You can tell git to ignore files like these by creating a special hidden file in your project directory called .gitignore (note the leading dot). This file contains a list of files or folders that git should “ignore” and pretend don’t exist. The file uses a very simple format: each line contains the path to a directory or file to ignore; multiple files are placed on multiple lines. For example:

# This is an example .gitignore file

# Mac system file; the leading # marks a comment
.DS_Store

# example: don't check in passwords or ssl keys!
secret/my_password.txt

# example: don't include large files or libraries
movies/my_four_hour_epic.mov

Note that the easiest way to create the .gitignore file is to use your preferred text editor (e.g., Atom); select File > New from the menu and choose to make the .gitignore file directly inside your repo.

If you are on a Mac, we strongly suggest globally ignoring your .DS_Store file. There’s no need to ever share or track this file. To always ignore this file on your machine, simply run these lines of code:

# Run these lines on your terminal to configure git to ignore .DS_Store
git config --global core.excludesfile ~/.gitignore
echo .DS_Store >> ~/.gitignore

See this article for more information.

4.4 GitHub and Remotes

Now that you’ve gotten the hang of git, let’s talk about GitHub. GitHub is an online service that stores copies of repositories in the cloud. These repositories can be linked to your local repositories (the one on your machine, like you’ve been working with so far) so that you can synchronize changes between them.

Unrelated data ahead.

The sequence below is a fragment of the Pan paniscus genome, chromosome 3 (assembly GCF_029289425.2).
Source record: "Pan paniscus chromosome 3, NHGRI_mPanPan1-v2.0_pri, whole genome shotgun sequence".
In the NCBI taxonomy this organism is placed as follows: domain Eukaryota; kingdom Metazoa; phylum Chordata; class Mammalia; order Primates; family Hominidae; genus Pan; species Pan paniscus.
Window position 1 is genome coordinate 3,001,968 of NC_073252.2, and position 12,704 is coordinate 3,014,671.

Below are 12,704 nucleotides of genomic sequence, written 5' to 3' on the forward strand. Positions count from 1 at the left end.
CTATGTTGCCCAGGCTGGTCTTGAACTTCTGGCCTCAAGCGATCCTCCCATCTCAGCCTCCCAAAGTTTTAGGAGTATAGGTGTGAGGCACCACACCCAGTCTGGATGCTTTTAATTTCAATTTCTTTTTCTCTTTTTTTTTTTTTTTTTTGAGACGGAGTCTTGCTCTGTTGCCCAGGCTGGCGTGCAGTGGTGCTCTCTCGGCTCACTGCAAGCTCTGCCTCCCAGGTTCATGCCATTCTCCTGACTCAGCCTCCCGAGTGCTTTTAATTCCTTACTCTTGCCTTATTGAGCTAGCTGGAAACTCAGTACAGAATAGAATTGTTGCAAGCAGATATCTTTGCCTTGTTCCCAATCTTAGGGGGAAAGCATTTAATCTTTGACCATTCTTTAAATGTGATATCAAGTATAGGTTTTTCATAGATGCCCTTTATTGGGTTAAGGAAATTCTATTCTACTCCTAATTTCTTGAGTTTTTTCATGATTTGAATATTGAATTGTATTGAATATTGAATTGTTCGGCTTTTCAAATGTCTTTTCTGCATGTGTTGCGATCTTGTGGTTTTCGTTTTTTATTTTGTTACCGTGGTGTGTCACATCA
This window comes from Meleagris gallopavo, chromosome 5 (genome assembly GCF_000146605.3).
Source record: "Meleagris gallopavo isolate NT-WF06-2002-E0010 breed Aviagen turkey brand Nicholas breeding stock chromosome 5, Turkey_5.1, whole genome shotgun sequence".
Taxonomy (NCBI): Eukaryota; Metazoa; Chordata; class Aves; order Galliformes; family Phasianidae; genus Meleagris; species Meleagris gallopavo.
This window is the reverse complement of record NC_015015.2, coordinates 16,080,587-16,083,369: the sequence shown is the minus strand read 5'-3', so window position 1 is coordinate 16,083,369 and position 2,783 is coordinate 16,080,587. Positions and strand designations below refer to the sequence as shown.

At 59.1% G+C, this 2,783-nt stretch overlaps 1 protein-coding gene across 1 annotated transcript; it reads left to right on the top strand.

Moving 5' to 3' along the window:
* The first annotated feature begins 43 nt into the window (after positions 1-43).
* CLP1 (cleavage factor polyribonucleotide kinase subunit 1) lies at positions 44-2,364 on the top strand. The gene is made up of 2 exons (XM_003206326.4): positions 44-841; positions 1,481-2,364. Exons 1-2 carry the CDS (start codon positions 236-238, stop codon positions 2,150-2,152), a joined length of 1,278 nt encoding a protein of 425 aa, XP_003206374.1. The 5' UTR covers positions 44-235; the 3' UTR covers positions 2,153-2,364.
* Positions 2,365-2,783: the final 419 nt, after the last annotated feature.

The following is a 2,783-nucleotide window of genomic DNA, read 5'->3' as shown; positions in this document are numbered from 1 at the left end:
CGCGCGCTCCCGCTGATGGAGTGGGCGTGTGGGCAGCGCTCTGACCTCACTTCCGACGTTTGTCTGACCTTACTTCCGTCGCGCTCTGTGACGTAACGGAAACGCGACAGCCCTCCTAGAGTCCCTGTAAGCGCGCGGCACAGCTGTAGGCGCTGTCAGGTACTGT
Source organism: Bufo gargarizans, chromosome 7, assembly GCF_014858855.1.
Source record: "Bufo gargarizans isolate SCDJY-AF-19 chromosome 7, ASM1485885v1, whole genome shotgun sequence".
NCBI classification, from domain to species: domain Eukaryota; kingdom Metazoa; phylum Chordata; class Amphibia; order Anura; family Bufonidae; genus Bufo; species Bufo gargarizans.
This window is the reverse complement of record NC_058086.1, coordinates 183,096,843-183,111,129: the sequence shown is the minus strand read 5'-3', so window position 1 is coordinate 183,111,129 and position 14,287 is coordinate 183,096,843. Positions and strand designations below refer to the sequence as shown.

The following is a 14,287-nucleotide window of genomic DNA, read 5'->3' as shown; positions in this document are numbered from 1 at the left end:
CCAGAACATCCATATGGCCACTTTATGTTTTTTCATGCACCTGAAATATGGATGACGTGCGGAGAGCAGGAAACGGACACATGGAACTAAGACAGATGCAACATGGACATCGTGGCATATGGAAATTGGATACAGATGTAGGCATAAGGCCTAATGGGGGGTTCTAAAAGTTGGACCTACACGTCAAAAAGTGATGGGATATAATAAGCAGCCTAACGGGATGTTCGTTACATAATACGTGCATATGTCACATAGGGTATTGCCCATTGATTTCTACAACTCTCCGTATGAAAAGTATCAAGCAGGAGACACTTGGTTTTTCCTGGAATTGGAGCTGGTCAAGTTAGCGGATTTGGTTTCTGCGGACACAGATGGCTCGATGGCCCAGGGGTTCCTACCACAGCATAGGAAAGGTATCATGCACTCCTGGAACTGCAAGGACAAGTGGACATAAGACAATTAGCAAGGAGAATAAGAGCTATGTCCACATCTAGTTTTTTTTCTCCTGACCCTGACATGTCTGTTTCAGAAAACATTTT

• The relationship between git and GitHub is the same as that between your camera and Imgur: git is the program we use to create and manage repositories; GitHub is simply a website that stores these repositories. So we use git, but upload to/download from GitHub.

Repositories stored on GitHub are examples of remotes: other repos that are linked to your local one. Each repo can have multiple remotes, and you can synchronize commits between them.

Each remote has a URL associated with it (where on the internet the remote copy of the repo can be found), but they are given “alias” names (like browser bookmarks). By convention, the remote repo stored on GitHub’s servers is named origin, since it tends to be the “origin” of any code you’ve started working on.

Remotes don’t need to be stored on GitHub’s computers, but it’s one of the most popular places to put repos.

4.4.1 Forking and Cloning

In order to use GitHub, you’ll need to create a free GitHub account, which you should have done as part of setting up your machine.

Next, you’ll need to download a copy of a repo from GitHub onto your own machine. Never make changes or commit directly to GitHub: all development work is done locally, and changes you make are then uploaded and merged into the remote.